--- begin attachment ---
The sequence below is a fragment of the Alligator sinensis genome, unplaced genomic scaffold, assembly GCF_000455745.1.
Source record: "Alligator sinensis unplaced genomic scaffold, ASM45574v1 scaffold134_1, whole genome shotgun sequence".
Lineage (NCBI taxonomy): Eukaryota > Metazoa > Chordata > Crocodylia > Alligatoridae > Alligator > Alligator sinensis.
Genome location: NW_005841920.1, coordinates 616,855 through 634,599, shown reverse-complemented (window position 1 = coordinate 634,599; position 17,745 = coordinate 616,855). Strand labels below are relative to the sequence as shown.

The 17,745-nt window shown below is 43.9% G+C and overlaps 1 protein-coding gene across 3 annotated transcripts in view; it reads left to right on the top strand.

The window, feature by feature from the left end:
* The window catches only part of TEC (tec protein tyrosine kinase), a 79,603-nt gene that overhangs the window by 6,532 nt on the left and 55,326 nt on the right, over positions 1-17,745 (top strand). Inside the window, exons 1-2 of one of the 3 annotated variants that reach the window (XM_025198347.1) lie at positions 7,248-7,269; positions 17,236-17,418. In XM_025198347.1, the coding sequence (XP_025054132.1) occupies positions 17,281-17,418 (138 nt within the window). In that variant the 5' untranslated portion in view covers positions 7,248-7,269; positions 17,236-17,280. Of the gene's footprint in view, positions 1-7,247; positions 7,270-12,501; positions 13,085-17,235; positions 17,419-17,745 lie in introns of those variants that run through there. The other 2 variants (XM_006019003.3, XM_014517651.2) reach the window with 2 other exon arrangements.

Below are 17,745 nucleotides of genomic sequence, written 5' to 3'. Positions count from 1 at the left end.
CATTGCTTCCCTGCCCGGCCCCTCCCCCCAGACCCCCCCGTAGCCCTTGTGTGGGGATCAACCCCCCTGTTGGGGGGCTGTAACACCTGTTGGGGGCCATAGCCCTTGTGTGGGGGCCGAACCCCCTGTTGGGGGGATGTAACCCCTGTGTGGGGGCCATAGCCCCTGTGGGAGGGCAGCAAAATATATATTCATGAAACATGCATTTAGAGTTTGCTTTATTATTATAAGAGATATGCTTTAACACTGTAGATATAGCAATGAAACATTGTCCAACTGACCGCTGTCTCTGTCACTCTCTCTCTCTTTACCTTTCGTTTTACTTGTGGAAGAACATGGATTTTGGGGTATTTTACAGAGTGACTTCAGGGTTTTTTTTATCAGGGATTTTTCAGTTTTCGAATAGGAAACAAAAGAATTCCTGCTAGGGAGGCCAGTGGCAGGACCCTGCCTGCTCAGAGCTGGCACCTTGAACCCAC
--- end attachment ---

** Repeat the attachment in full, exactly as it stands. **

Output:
The sequence below is a fragment of the Alligator sinensis genome, unplaced genomic scaffold, assembly GCF_000455745.1.
Source record: "Alligator sinensis unplaced genomic scaffold, ASM45574v1 scaffold134_1, whole genome shotgun sequence".
Lineage (NCBI taxonomy): Eukaryota > Metazoa > Chordata > Crocodylia > Alligatoridae > Alligator > Alligator sinensis.
Genome location: NW_005841920.1, coordinates 616,855 through 634,599, shown reverse-complemented (window position 1 = coordinate 634,599; position 17,745 = coordinate 616,855). Strand labels below are relative to the sequence as shown.

The 17,745-nt window shown below is 43.9% G+C and overlaps 1 protein-coding gene across 3 annotated transcripts in view; it reads left to right on the top strand.

The window, feature by feature from the left end:
* The window catches only part of TEC (tec protein tyrosine kinase), a 79,603-nt gene that overhangs the window by 6,532 nt on the left and 55,326 nt on the right, over positions 1-17,745 (top strand). Inside the window, exons 1-2 of one of the 3 annotated variants that reach the window (XM_025198347.1) lie at positions 7,248-7,269; positions 17,236-17,418. In XM_025198347.1, the coding sequence (XP_025054132.1) occupies positions 17,281-17,418 (138 nt within the window). In that variant the 5' untranslated portion in view covers positions 7,248-7,269; positions 17,236-17,280. Of the gene's footprint in view, positions 1-7,247; positions 7,270-12,501; positions 13,085-17,235; positions 17,419-17,745 lie in introns of those variants that run through there. The other 2 variants (XM_006019003.3, XM_014517651.2) reach the window with 2 other exon arrangements.

Below are 17,745 nucleotides of genomic sequence, written 5' to 3'. Positions count from 1 at the left end.
CATTGCTTCCCTGCCCGGCCCCTCCCCCCAGACCCCCCCGTAGCCCTTGTGTGGGGATCAACCCCCCTGTTGGGGGGCTGTAACACCTGTTGGGGGCCATAGCCCTTGTGTGGGGGCCGAACCCCCTGTTGGGGGGATGTAACCCCTGTGTGGGGGCCATAGCCCCTGTGGGAGGGCAGCAAAATATATATTCATGAAACATGCATTTAGAGTTTGCTTTATTATTATAAGAGATATGCTTTAACACTGTAGATATAGCAATGAAACATTGTCCAACTGACCGCTGTCTCTGTCACTCTCTCTCTCTTTACCTTTCGTTTTACTTGTGGAAGAACATGGATTTTGGGGTATTTTACAGAGTGACTTCAGGGTTTTTTTTATCAGGGATTTTTCAGTTTTCGAATAGGAAACAAAAGAATTCCTGCTAGGGAGGCCAGTGGCAGGACCCTGCCTGCTCAGAGCTGGCACCTTGAACCCAC